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Re: On wanting success (was Re: [XP] cons of XP -- on "success")

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  • Ron Jeffries
    ... Yes, but I failed to memorize the book. Apologies. Ron Jeffries www.XProgramming.com Sigs are like I Ching or Tarot. They don t mean anything, but
    Message 1 of 98 , Mar 1, 2002
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      Around Thursday, February 28, 2002, 10:21:35 PM, Dossy wrote:

      > _Who Moved My Cheese_

      > http://www.amazon.com/exec/obidos/ASIN/0399144463/panoptic0f

      > Don't you remember that long ugly thread I started months ago
      > about this book? :-)

      Yes, but I failed to memorize the book. Apologies.

      Ron Jeffries
      www.XProgramming.com
      Sigs are like I Ching or Tarot. They don't mean anything,
      but sometimes if you think about them you'll get a useful idea.
    • Dossy
      ... Yes. I feel the way you rephrased what I said is a good way of distilling what I was trying to say from what I actually said. I d even go so far as to say
      Message 98 of 98 , Mar 2, 2002
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        Dossy said:
        > > All the XP practices are the simplest (leanest?) way of achieving
        > > each necessary piece of the software development process, and
        > > in such a manner, support each other making each practice even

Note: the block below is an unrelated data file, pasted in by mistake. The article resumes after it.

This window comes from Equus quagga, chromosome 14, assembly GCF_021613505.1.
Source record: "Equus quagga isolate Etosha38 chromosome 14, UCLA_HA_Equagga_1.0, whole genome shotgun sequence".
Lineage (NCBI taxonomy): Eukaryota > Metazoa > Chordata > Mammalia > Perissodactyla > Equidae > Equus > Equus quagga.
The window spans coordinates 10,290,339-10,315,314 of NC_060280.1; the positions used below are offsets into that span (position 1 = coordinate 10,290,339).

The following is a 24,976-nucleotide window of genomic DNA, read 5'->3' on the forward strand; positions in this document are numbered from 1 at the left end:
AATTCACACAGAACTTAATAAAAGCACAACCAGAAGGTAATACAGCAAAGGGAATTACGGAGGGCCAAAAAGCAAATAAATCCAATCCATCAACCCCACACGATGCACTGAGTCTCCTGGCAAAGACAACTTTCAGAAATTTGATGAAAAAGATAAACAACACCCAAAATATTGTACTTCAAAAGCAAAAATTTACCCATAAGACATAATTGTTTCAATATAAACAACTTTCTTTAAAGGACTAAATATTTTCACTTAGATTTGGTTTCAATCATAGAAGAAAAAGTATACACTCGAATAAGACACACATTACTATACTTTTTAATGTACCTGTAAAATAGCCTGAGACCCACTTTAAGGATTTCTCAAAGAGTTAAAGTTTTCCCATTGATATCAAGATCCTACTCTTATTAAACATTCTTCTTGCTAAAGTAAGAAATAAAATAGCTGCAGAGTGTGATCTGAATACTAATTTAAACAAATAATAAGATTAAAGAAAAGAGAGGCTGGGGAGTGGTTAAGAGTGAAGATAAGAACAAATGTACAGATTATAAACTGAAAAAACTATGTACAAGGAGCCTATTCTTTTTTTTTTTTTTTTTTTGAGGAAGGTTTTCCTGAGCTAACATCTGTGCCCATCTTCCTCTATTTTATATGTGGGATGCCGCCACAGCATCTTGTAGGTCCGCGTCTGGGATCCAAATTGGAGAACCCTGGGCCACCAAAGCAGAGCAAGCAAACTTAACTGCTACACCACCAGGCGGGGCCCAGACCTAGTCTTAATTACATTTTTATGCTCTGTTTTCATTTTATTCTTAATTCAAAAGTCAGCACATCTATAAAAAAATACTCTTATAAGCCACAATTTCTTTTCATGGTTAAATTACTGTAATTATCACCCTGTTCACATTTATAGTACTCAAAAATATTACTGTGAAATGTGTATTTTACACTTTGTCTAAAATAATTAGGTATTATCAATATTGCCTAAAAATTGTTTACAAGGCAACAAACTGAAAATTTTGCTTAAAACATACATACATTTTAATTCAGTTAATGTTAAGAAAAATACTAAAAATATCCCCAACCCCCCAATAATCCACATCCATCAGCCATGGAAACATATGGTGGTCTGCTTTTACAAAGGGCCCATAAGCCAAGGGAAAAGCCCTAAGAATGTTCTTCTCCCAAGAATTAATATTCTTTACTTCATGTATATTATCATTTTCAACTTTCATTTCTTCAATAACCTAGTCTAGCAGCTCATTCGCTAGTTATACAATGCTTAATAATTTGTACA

> > that more useful than the practice by itself. That's why I
        > > say that substituting a different solution instead of doing the
        > > XP practice will be less effective.

        Dale said:
        > Here's my interpretation: XP has only essential practices. Other
        > methodologies include helpful-but-nonessential practices that you
        > might be able to remove safely. But if you remove a practice from XP,
        > you're removing something that is (very likely to be) essential to
        > your success.
        >
        > Am I getting the cause-and-effect right?

        Yes. I feel the way you rephrased what I said is a good way
        of distilling what I was trying to say from what I actually said.

        I'd even go so far as to say that XP's "essential practices" aren't
        even always essential for every single possible project. However,
        you can never be certain which practices aren't possible at the
        start of the project, so you're best bet is to do them all at the
        start. Then, decide how to adapt as experience guides you.

        -- Dossy

        --
        Dossy Shiobara mail: dossy@...
        Panoptic Computer Network web: http://www.panoptic.com/
        "He realized the fastest way to change is to laugh at your own
        folly -- then you can let go and quickly move on." (p. 70)
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